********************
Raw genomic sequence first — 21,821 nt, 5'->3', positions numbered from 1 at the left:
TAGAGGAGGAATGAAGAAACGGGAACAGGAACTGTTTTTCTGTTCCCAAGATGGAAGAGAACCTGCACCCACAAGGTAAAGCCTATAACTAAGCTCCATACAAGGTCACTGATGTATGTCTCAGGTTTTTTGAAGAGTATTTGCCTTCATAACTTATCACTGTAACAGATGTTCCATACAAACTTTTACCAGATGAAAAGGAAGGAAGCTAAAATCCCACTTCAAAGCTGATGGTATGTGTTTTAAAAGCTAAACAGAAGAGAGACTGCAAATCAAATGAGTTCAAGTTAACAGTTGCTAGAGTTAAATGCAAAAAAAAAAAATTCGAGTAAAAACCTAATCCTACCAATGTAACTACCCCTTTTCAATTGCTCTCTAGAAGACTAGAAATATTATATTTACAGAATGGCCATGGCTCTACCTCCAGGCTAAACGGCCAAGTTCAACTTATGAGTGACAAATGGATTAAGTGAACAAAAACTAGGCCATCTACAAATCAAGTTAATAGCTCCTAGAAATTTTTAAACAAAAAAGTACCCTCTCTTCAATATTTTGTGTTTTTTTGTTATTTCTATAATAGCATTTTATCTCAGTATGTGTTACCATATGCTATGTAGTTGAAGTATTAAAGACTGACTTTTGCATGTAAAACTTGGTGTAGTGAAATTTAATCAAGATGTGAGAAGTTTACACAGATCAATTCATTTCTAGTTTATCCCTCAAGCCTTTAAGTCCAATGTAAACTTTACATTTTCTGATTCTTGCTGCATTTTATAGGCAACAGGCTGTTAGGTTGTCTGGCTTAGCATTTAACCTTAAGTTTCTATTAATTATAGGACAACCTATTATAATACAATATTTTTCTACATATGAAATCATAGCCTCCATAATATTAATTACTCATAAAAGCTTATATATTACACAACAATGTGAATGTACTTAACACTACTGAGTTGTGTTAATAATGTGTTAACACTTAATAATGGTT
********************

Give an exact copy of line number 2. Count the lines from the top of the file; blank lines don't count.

TAGAGGAGGAATGAAGAAACGGGAACAGGAACTGTTTTTCTGTTCCCAAGATGGAAGAGAACCTGCACCCACAAGGTAAAGCCTATAACTAAGCTCCATACAAGGTCACTGATGTATGTCTCAGGTTTTTTGAAGAGTATTTGCCTTCATAACTTATCACTGTAACAGATGTTCCATACAAACTTTTACCAGATGAAAAGGAAGGAAGCTAAAATCCCACTTCAAAGCTGATGGTATGTGTTTTAAAAGCTAAACAGAAGAGAGACTGCAAATCAAATGAGTTCAAGTTAACAGTTGCTAGAGTTAAATGCAAAAAAAAAAAATTCGAGTAAAAACCTAATCCTACCAATGTAACTACCCCTTTTCAATTGCTCTCTAGAAGACTAGAAATATTATATTTACAGAATGGCCATGGCTCTACCTCCAGGCTAAACGGCCAAGTTCAACTTATGAGTGACAAATGGATTAAGTGAACAAAAACTAGGCCATCTACAAATCAAGTTAATAGCTCCTAGAAATTTTTAAACAAAAAAGTACCCTCTCTTCAATATTTTGTGTTTTTTTGTTATTTCTATAATAGCATTTTATCTCAGTATGTGTTACCATATGCTATGTAGTTGAAGTATTAAAGACTGACTTTTGCATGTAAAACTTGGTGTAGTGAAATTTAATCAAGATGTGAGAAGTTTACACAGATCAATTCATTTCTAGTTTATCCCTCAAGCCTTTAAGTCCAATGTAAACTTTACATTTTCTGATTCTTGCTGCATTTTATAGGCAACAGGCTGTTAGGTTGTCTGGCTTAGCATTTAACCTTAAGTTTCTATTAATTATAGGACAACCTATTATAATACAATATTTTTCTACATATGAAATCATAGCCTCCATAATATTAATTACTCATAAAAGCTTATATATTACACAACAATGTGAATGTACTTAACACTACTGAGTTGTGTTAATAATGTGTTAACACTTAATAATGGTT